[Candice] I think a lot of people do feel guilty because again they have other priorities and if you are writing, you know, the novel of your heart it does seem a little selfish that “I am taking this time for me”. Especially I think among women who have families and children they feel like you know “I have other priorities I shouldn’t be spending this time on a project that has meaning only for me”.
[Candice] Now I actually have the opposite problem. If I’m doing anything except writing, I feel so awful. if I take the time to do a workout or go have a nice healthy lunch, I just feel like “I should be writing right now, I’m not writing, what’s wrong with me, I’m a terrible person, I should be writing right now.”
[Maggie] I think where some of that comes from is the fact that you’re full time author and I think I think that comes from work culture and hustle culture that idea of “you’ve gotta be giving it 100% of your time” and especially for anyone that’s come from a workplace background where you’re used to like the 9-to-5 – if you’re not working, you’re time stealing, you’re being a terrible employee. I think that like really gets ingrained in you, and it’s a hard thing to shake. Except for you, it’s your job, right?
[Candice] Hustle culture is a thing that I need to have an entire episode about because it is not good for my mental health.
[Maggie] Well, yeah and it’s not just writers who who really suffer from hustle culture and I think that it really makes a big difference here in the idea of protecting your writing time because if it’s not your full-time job then you feel like “Oh am I giving too much time into which priority wait to something that maybe it’s a hobby, maybe it’s never going to get me where I want to go,” versus someone like you who is writing full-time and then suddenly feels like “If I’m doing anything else but writing and therefore protecting my writing time which I don’t know now has to be 9-5 I’m doing something wrong”. And so I think and in both cases it can be really tricky if you’re beating yourself up over it.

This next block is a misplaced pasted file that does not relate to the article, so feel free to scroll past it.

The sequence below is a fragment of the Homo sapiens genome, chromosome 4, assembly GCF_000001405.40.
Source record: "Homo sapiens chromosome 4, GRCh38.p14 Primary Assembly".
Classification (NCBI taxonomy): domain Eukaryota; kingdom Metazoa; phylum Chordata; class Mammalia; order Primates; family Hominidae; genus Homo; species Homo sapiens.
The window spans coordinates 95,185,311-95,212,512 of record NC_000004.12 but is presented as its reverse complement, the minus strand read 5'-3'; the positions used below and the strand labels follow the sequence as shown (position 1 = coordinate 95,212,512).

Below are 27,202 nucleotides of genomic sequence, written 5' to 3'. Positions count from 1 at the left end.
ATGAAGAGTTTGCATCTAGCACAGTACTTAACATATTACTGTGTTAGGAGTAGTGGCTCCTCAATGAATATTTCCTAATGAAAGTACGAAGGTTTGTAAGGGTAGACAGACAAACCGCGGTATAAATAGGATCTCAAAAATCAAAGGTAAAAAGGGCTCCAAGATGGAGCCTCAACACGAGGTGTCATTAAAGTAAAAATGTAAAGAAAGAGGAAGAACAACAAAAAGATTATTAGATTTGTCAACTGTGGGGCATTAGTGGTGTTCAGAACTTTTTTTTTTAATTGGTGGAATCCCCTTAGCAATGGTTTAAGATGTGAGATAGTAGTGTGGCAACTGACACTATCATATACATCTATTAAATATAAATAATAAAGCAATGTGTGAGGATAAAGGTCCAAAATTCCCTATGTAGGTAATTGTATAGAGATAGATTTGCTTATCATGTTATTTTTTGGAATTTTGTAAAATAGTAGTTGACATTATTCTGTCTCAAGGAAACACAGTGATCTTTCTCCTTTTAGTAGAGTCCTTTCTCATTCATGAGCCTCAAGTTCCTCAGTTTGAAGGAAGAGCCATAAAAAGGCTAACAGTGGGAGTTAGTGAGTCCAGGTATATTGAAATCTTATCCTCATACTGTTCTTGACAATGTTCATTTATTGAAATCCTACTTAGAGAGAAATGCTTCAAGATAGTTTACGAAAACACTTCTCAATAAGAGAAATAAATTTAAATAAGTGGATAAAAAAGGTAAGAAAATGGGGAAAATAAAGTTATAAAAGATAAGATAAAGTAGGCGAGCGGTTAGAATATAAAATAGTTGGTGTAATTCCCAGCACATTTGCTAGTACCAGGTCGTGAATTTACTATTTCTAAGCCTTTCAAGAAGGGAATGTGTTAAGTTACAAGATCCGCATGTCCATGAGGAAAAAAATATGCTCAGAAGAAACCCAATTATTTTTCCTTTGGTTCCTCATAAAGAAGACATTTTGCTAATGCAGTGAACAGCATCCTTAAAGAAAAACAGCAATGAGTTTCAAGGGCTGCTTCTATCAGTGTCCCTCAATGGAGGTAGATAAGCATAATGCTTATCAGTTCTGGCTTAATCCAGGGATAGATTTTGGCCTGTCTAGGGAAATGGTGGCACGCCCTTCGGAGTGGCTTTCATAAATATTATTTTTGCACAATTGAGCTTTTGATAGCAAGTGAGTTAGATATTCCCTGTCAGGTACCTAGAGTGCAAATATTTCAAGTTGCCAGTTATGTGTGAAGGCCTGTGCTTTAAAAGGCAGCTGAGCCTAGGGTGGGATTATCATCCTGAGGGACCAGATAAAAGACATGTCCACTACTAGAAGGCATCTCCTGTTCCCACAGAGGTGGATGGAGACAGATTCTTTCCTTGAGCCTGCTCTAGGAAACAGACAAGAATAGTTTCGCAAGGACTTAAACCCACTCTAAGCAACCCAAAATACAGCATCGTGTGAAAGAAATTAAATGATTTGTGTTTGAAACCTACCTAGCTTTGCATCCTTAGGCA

[Candice] That’s what I think it really comes down to, the whole beating yourself up whether it’s “protect your writing time” or “I can’t do anything except write”. It’s more about I want to say self-care, like your self-care is important. And if you are giving up what makes you feel good because of other people’s priorities, then I feel like that’s really sad. If you love writing and you feel guilty for making the time to write or conversely, you know, “Writing is my job but I feel guilty if I take some time to myself to do something for me”. Either way that guilt is really bad for our mental health.
[Maggie] Yeah. And I can get where more people are coming from and here’s the thing I feel like most of the time when you hear the writing advice to protect your writing time, it’s coming from really established writers and authors who have “made it”. I’m doing air quotes around “made it” because success is a moving barometer and it looks different for different people. But I find that usually I hear that from people who are making it in some capacity and they’re saying that the only way that you can be successful as a writer is to make writing your priority. Treat it like it’s your job and I find it people get really self-righteous about this piece of advice which I think in turn instantly makes anyone who doesn’t do it feel bad. “Well, if this really successful writer’s telling me that if I’m not making writing my priority then I’m doing something wrong and I’ll never be successful.” Of course they’re going to feel bad about themselves and of course that guilt is going to really set in. I just feel like with any writing advice, and we’ve mentioned this before, it’s all very subjective to your own personal way of writing and also your own personal circumstances. I don’t think it’s fair to tell somebody that you’re never to be successful or find success in writing if you don’t make writing your priority. And I think that making writing your priority and protecting your writing time go hand-in-hand. I feel like they’re almost one in the same to a certain extent. I think that, I don’t know, there are plenty of people who have been successful or have found success in writing who haven’t followed this advice. I’m one of them.